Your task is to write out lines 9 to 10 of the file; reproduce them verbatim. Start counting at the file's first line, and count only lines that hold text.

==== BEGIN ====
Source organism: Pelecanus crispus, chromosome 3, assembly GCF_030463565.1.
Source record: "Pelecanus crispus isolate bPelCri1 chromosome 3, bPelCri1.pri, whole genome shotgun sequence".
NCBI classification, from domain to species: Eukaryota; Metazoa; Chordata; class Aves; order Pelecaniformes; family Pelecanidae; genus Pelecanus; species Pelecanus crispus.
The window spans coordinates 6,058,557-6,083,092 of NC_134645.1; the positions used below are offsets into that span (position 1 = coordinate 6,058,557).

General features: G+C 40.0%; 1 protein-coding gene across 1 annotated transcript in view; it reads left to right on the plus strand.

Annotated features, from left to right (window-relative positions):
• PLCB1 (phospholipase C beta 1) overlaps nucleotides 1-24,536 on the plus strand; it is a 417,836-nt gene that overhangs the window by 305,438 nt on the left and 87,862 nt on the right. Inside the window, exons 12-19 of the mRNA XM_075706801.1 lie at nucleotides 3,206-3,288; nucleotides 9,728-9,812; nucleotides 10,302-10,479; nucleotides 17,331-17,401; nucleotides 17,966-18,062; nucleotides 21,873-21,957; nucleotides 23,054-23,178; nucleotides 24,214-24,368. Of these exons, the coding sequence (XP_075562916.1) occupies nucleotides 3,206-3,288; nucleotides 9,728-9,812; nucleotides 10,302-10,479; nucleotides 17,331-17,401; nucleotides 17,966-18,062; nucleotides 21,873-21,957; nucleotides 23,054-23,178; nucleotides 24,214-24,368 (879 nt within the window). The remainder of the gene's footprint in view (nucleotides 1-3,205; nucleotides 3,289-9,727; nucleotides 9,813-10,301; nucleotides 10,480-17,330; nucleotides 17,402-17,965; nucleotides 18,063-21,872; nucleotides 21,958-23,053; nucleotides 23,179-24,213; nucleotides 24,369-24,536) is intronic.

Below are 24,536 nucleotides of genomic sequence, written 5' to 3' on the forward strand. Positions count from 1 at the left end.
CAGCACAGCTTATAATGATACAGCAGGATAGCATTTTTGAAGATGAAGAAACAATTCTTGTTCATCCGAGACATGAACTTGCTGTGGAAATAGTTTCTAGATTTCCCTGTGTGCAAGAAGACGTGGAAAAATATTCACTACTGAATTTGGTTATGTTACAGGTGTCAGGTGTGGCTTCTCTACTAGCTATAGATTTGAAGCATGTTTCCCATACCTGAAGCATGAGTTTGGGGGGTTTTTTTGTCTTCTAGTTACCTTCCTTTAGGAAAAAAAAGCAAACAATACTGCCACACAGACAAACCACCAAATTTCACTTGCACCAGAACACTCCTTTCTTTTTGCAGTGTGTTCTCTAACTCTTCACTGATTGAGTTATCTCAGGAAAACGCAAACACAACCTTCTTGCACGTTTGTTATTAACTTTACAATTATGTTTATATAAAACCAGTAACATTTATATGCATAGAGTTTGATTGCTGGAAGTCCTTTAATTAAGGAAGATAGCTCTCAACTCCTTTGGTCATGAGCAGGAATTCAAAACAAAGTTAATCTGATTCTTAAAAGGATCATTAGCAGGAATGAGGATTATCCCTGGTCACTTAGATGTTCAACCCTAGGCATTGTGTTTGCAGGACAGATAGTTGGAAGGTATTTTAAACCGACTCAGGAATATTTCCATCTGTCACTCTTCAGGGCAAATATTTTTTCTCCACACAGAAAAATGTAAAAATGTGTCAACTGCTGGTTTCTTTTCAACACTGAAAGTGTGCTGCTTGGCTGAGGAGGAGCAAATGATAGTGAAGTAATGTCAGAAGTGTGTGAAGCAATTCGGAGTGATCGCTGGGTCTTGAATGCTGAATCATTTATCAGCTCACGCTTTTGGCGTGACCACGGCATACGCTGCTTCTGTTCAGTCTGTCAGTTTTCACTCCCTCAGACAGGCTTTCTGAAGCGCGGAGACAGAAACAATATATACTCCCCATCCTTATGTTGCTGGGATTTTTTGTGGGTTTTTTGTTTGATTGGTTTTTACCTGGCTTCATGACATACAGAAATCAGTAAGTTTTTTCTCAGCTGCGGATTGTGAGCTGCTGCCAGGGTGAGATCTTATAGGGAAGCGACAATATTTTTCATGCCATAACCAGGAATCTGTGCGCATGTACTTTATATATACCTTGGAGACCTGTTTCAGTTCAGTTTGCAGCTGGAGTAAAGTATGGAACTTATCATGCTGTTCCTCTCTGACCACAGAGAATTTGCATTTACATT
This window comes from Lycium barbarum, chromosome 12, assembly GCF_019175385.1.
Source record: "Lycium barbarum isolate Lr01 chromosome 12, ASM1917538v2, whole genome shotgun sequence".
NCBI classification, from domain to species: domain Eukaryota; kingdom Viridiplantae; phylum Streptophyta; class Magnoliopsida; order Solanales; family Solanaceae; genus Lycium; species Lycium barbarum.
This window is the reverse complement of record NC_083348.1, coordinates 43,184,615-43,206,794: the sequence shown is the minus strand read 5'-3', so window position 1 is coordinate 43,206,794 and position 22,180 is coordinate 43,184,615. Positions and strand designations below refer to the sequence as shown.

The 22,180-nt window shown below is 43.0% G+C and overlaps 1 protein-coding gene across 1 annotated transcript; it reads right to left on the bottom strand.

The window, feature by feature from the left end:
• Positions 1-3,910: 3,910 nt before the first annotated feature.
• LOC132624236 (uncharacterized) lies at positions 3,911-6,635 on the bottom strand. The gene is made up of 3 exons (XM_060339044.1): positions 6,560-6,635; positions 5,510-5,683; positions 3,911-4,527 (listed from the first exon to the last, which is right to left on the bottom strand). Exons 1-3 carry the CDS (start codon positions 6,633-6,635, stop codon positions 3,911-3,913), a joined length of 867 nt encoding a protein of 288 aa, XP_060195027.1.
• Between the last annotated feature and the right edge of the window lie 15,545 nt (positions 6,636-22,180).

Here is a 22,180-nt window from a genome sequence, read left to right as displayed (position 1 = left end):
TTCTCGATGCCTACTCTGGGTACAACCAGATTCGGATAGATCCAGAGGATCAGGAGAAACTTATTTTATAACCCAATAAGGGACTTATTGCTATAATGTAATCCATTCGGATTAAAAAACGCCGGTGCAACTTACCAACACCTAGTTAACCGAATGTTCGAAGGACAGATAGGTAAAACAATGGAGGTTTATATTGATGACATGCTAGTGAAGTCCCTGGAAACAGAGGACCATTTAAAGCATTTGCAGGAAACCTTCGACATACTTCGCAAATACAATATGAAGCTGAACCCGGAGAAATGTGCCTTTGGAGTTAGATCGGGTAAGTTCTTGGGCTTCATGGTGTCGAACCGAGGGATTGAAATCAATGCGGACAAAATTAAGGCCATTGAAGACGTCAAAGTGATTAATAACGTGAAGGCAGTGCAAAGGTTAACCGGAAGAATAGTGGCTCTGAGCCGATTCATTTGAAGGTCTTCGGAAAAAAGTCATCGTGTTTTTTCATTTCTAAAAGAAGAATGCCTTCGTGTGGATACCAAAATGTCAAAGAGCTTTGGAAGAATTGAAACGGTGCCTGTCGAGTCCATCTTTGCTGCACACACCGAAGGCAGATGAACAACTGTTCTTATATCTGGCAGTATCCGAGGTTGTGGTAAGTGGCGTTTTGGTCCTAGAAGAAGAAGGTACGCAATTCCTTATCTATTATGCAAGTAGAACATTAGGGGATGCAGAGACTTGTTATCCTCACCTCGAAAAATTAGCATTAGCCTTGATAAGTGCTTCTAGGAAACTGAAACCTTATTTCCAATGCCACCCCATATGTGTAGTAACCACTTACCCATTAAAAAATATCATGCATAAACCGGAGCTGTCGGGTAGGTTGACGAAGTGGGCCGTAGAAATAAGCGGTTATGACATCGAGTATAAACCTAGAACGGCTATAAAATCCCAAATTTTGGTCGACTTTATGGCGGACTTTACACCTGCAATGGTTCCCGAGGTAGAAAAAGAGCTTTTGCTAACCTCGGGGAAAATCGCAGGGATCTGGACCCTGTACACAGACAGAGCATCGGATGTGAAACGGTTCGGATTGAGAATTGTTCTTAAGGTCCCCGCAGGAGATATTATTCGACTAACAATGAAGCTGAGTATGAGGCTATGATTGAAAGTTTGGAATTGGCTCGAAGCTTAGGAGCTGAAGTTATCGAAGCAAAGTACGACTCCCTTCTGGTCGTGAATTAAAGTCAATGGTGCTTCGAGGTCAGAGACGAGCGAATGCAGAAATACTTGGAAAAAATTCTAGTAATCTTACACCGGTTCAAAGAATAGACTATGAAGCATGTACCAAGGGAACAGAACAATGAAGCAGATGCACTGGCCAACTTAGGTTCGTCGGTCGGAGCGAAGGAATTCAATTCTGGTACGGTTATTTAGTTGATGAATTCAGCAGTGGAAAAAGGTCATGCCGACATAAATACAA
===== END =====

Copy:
CAGCACAGCTTATAATGATACAGCAGGATAGCATTTTTGAAGATGAAGAAACAATTCTTGTTCATCCGAGACATGAACTTGCTGTGGAAATAGTTTCTAGATTTCCCTGTGTGCAAGAAGACGTGGAAAAATATTCACTACTGAATTTGGTTATGTTACAGGTGTCAGGTGTGGCTTCTCTACTAGCTATAGATTTGAAGCATGTTTCCCATACCTGAAGCATGAGTTTGGGGGGTTTTTTTGTCTTCTAGTTACCTTCCTTTAGGAAAAAAAAGCAAACAATACTGCCACACAGACAAACCACCAAATTTCACTTGCACCAGAACACTCCTTTCTTTTTGCAGTGTGTTCTCTAACTCTTCACTGATTGAGTTATCTCAGGAAAACGCAAACACAACCTTCTTGCACGTTTGTTATTAACTTTACAATTATGTTTATATAAAACCAGTAACATTTATATGCATAGAGTTTGATTGCTGGAAGTCCTTTAATTAAGGAAGATAGCTCTCAACTCCTTTGGTCATGAGCAGGAATTCAAAACAAAGTTAATCTGATTCTTAAAAGGATCATTAGCAGGAATGAGGATTATCCCTGGTCACTTAGATGTTCAACCCTAGGCATTGTGTTTGCAGGACAGATAGTTGGAAGGTATTTTAAACCGACTCAGGAATATTTCCATCTGTCACTCTTCAGGGCAAATATTTTTTCTCCACACAGAAAAATGTAAAAATGTGTCAACTGCTGGTTTCTTTTCAACACTGAAAGTGTGCTGCTTGGCTGAGGAGGAGCAAATGATAGTGAAGTAATGTCAGAAGTGTGTGAAGCAATTCGGAGTGATCGCTGGGTCTTGAATGCTGAATCATTTATCAGCTCACGCTTTTGGCGTGACCACGGCATACGCTGCTTCTGTTCAGTCTGTCAGTTTTCACTCCCTCAGACAGGCTTTCTGAAGCGCGGAGACAGAAACAATATATACTCCCCATCCTTATGTTGCTGGGATTTTTTGTGGGTTTTTTGTTTGATTGGTTTTTACCTGGCTTCATGACATACAGAAATCAGTAAGTTTTTTCTCAGCTGCGGATTGTGAGCTGCTGCCAGGGTGAGATCTTATAGGGAAGCGACAATATTTTTCATGCCATAACCAGGAATCTGTGCGCATGTACTTTATATATACCTTGGAGACCTGTTTCAGTTCAGTTTGCAGCTGGAGTAAAGTATGGAACTTATCATGCTGTTCCTCTCTGACCACAGAGAATTTGCATTTACATT
This window comes from Lycium barbarum, chromosome 12, assembly GCF_019175385.1.